by

Mocking the twits of the 19th century

June 21, 2011 in News

Prince Regent by George CruikshankTwitter is a thorn in the side of the courts today, with the superinjunctions row, but in the early 19th century the publisher William Hone used the communications technology of his day — pamphlets and cartoons — to keep one step ahead of the law.

Jonathan Freedland looks at these seditious cartoons, and takes a trip to the Cartoon Museum to view the work of George Cruikshank, in the first in a new series of Radio 4’s The Long View.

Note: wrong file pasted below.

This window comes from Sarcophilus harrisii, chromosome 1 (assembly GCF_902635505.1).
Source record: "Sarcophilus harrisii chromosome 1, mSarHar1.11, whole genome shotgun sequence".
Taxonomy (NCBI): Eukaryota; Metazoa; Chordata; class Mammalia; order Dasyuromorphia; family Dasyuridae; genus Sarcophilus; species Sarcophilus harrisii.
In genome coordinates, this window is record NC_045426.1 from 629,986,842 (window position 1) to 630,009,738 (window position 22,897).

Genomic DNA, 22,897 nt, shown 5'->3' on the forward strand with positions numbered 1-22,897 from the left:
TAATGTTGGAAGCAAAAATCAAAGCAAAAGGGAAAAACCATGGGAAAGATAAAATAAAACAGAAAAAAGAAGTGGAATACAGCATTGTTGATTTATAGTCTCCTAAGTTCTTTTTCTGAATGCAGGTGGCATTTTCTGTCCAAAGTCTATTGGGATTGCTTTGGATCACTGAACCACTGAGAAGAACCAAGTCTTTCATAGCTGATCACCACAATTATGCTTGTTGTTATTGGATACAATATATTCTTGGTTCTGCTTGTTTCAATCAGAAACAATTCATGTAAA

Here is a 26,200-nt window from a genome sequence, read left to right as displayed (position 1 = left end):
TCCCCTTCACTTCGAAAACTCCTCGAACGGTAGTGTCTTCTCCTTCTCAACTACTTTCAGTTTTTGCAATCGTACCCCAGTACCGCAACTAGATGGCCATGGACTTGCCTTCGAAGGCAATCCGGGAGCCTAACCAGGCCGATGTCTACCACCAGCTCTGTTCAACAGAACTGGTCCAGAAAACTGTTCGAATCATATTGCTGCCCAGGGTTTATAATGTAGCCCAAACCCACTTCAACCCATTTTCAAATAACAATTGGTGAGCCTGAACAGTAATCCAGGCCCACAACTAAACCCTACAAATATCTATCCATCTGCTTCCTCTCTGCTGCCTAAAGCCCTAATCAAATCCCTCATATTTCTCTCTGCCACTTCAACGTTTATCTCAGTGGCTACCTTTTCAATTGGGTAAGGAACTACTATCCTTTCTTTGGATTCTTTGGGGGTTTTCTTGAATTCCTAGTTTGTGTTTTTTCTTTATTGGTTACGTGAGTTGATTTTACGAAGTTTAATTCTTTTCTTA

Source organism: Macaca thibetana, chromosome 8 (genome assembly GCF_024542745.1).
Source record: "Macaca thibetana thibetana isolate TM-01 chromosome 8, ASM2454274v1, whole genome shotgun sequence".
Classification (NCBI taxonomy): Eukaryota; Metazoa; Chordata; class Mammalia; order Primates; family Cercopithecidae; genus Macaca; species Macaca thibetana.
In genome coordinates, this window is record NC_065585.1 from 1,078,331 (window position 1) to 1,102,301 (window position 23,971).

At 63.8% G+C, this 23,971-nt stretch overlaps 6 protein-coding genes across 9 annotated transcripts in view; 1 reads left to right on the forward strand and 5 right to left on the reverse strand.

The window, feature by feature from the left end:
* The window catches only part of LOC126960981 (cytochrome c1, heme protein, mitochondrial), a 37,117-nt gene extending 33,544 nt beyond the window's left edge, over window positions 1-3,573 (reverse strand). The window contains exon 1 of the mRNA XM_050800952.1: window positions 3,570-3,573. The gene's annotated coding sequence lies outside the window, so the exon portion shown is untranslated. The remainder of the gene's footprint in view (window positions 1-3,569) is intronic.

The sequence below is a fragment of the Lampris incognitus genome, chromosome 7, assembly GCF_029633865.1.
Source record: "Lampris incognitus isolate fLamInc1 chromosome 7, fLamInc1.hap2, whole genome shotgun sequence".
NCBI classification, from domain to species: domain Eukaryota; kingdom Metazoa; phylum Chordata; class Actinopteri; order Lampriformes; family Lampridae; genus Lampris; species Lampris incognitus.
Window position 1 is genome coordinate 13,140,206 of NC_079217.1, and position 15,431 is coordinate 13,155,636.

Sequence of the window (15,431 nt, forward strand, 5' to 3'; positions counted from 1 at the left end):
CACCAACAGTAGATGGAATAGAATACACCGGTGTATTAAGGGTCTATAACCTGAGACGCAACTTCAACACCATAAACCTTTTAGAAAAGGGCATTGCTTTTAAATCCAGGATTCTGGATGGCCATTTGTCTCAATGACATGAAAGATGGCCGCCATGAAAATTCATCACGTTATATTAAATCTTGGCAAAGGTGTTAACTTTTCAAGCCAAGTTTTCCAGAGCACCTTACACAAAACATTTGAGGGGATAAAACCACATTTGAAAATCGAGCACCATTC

This 1819 caricature of the Prince Regent by Cruikshank, right, is from Hone’s The Political House that Jack Built. Freedland finds that as with Twitter today, information spread through the populace far ahead of the law’s ability to keep up with it, via the collaboration between Hone and Cruikshank.

The Long View is on BBC Radio 4 at 9.30pm tonight, and is available on the BBC iPlayer now. It is also available as a podcast for 30 days.

Leave a reply

Your email address will not be published. Required fields are marked *